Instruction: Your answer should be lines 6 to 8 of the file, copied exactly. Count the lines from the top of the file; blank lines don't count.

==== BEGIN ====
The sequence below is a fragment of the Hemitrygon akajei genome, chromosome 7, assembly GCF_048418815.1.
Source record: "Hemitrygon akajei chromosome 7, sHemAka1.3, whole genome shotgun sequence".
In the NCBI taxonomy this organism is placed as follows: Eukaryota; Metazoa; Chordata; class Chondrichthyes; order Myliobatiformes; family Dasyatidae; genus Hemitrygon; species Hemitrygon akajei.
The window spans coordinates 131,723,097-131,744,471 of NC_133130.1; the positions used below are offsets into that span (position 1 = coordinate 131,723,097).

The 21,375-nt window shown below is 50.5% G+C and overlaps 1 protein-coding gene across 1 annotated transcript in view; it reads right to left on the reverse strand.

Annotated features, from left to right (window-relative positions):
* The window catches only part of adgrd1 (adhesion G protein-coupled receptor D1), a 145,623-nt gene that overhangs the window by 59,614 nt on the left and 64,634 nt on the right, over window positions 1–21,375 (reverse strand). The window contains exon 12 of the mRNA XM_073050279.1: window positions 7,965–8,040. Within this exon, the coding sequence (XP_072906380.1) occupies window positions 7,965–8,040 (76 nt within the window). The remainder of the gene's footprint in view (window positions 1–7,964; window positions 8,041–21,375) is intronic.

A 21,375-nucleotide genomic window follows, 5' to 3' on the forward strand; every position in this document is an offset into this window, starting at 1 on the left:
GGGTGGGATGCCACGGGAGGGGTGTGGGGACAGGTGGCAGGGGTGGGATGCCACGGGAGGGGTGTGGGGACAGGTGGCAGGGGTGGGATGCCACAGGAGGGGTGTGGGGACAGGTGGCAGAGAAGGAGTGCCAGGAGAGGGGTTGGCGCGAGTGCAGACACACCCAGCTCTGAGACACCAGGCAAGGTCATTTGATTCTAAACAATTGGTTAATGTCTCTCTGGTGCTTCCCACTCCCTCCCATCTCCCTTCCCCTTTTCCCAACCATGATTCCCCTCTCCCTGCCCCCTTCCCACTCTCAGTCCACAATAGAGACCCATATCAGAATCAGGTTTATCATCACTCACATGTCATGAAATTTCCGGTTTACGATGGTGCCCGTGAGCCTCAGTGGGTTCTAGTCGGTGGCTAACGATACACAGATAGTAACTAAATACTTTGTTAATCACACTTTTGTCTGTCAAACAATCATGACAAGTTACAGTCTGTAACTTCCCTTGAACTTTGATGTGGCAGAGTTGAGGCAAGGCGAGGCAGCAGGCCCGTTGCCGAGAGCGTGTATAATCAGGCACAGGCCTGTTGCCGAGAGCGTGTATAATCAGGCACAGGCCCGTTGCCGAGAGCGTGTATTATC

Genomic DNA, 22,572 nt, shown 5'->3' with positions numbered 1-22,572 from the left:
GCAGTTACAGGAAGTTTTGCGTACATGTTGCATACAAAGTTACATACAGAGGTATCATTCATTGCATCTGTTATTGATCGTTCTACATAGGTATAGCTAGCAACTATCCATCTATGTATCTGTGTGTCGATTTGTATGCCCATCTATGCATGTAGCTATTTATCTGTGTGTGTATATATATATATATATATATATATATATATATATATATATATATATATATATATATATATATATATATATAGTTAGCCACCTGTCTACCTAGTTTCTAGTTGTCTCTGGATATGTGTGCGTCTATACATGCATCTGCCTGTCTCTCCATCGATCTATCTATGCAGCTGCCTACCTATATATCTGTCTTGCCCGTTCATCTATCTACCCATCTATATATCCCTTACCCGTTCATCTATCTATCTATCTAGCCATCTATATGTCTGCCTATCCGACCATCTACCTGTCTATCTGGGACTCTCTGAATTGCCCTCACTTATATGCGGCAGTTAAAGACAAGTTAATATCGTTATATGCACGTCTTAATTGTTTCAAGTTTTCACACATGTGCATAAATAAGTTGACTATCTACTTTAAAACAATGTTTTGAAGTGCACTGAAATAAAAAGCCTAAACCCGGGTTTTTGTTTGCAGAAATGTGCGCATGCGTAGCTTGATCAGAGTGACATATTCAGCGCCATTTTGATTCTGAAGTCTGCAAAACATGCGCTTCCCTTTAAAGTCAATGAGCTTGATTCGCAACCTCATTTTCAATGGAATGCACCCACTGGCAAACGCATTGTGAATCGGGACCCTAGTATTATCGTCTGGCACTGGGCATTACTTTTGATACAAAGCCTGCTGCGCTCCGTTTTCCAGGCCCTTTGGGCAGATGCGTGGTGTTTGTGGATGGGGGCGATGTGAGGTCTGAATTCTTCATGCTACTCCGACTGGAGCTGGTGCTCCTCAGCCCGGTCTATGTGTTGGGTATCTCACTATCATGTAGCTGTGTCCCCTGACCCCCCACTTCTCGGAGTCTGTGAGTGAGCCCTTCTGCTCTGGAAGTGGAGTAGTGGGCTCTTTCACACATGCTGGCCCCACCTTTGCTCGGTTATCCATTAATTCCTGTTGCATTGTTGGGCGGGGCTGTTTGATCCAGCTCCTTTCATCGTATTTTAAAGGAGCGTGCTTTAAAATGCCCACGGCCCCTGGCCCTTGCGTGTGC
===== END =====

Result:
Annotated features, from left to right (window-relative positions):
* The window catches only part of adgrd1 (adhesion G protein-coupled receptor D1), a 145,623-nt gene that overhangs the window by 59,614 nt on the left and 64,634 nt on the right, over window positions 1–21,375 (reverse strand). The window contains exon 12 of the mRNA XM_073050279.1: window positions 7,965–8,040. Within this exon, the coding sequence (XP_072906380.1) occupies window positions 7,965–8,040 (76 nt within the window). The remainder of the gene's footprint in view (window positions 1–7,964; window positions 8,041–21,375) is intronic.

A 21,375-nucleotide genomic window follows, 5' to 3' on the forward strand; every position in this document is an offset into this window, starting at 1 on the left: